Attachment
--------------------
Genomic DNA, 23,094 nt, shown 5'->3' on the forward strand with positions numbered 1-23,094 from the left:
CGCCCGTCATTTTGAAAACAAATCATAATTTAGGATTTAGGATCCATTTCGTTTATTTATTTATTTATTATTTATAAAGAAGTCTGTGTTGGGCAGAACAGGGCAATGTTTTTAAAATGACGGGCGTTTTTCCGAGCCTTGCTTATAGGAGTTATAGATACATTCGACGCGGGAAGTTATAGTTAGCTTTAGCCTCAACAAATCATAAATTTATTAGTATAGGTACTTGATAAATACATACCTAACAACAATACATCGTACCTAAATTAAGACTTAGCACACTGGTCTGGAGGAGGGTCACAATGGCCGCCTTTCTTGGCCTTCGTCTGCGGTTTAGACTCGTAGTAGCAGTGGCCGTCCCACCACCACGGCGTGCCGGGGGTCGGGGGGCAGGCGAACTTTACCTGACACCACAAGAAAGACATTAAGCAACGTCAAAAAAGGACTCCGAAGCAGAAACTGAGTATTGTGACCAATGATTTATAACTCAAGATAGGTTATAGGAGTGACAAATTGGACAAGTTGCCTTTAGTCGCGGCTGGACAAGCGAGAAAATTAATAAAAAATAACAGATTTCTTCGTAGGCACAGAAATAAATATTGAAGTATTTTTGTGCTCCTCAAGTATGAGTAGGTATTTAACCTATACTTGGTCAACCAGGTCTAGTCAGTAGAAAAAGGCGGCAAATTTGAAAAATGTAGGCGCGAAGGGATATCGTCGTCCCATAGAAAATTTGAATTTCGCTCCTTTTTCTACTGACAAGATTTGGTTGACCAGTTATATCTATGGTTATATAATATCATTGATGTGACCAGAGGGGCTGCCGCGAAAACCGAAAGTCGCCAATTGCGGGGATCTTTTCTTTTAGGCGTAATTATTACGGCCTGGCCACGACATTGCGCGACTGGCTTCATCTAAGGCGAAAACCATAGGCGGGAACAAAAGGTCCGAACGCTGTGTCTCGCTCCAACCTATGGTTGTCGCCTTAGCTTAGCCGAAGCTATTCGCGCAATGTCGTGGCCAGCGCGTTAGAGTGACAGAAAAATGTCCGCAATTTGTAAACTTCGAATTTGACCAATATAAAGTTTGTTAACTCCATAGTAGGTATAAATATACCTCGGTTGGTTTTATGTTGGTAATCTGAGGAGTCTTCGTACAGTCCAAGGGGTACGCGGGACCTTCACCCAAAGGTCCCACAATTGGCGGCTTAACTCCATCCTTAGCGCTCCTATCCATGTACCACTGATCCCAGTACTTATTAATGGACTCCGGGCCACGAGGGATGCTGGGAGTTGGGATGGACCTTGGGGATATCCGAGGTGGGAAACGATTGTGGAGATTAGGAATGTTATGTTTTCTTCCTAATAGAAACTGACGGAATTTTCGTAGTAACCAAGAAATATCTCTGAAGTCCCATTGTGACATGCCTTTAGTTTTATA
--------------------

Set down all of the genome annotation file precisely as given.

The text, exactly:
Genomic DNA, 23,094 nt, shown 5'->3' on the forward strand with positions numbered 1-23,094 from the left:
CGCCCGTCATTTTGAAAACAAATCATAATTTAGGATTTAGGATCCATTTCGTTTATTTATTTATTTATTATTTATAAAGAAGTCTGTGTTGGGCAGAACAGGGCAATGTTTTTAAAATGACGGGCGTTTTTCCGAGCCTTGCTTATAGGAGTTATAGATACATTCGACGCGGGAAGTTATAGTTAGCTTTAGCCTCAACAAATCATAAATTTATTAGTATAGGTACTTGATAAATACATACCTAACAACAATACATCGTACCTAAATTAAGACTTAGCACACTGGTCTGGAGGAGGGTCACAATGGCCGCCTTTCTTGGCCTTCGTCTGCGGTTTAGACTCGTAGTAGCAGTGGCCGTCCCACCACCACGGCGTGCCGGGGGTCGGGGGGCAGGCGAACTTTACCTGACACCACAAGAAAGACATTAAGCAACGTCAAAAAAGGACTCCGAAGCAGAAACTGAGTATTGTGACCAATGATTTATAACTCAAGATAGGTTATAGGAGTGACAAATTGGACAAGTTGCCTTTAGTCGCGGCTGGACAAGCGAGAAAATTAATAAAAAATAACAGATTTCTTCGTAGGCACAGAAATAAATATTGAAGTATTTTTGTGCTCCTCAAGTATGAGTAGGTATTTAACCTATACTTGGTCAACCAGGTCTAGTCAGTAGAAAAAGGCGGCAAATTTGAAAAATGTAGGCGCGAAGGGATATCGTCGTCCCATAGAAAATTTGAATTTCGCTCCTTTTTCTACTGACAAGATTTGGTTGACCAGTTATATCTATGGTTATATAATATCATTGATGTGACCAGAGGGGCTGCCGCGAAAACCGAAAGTCGCCAATTGCGGGGATCTTTTCTTTTAGGCGTAATTATTACGGCCTGGCCACGACATTGCGCGACTGGCTTCATCTAAGGCGAAAACCATAGGCGGGAACAAAAGGTCCGAACGCTGTGTCTCGCTCCAACCTATGGTTGTCGCCTTAGCTTAGCCGAAGCTATTCGCGCAATGTCGTGGCCAGCGCGTTAGAGTGACAGAAAAATGTCCGCAATTTGTAAACTTCGAATTTGACCAATATAAAGTTTGTTAACTCCATAGTAGGTATAAATATACCTCGGTTGGTTTTATGTTGGTAATCTGAGGAGTCTTCGTACAGTCCAAGGGGTACGCGGGACCTTCACCCAAAGGTCCCACAATTGGCGGCTTAACTCCATCCTTAGCGCTCCTATCCATGTACCACTGATCCCAGTACTTATTAATGGACTCCGGGCCACGAGGGATGCTGGGAGTTGGGATGGACCTTGGGGATATCCGAGGTGGGAAACGATTGTGGAGATTAGGAATGTTATGTTTTCTTCCTAATAGAAACTGACGGAATTTTCGTAGTAACCAAGAAATATCTCTGAAGTCCCATTGTGACATGCCTTTAGTTTTATA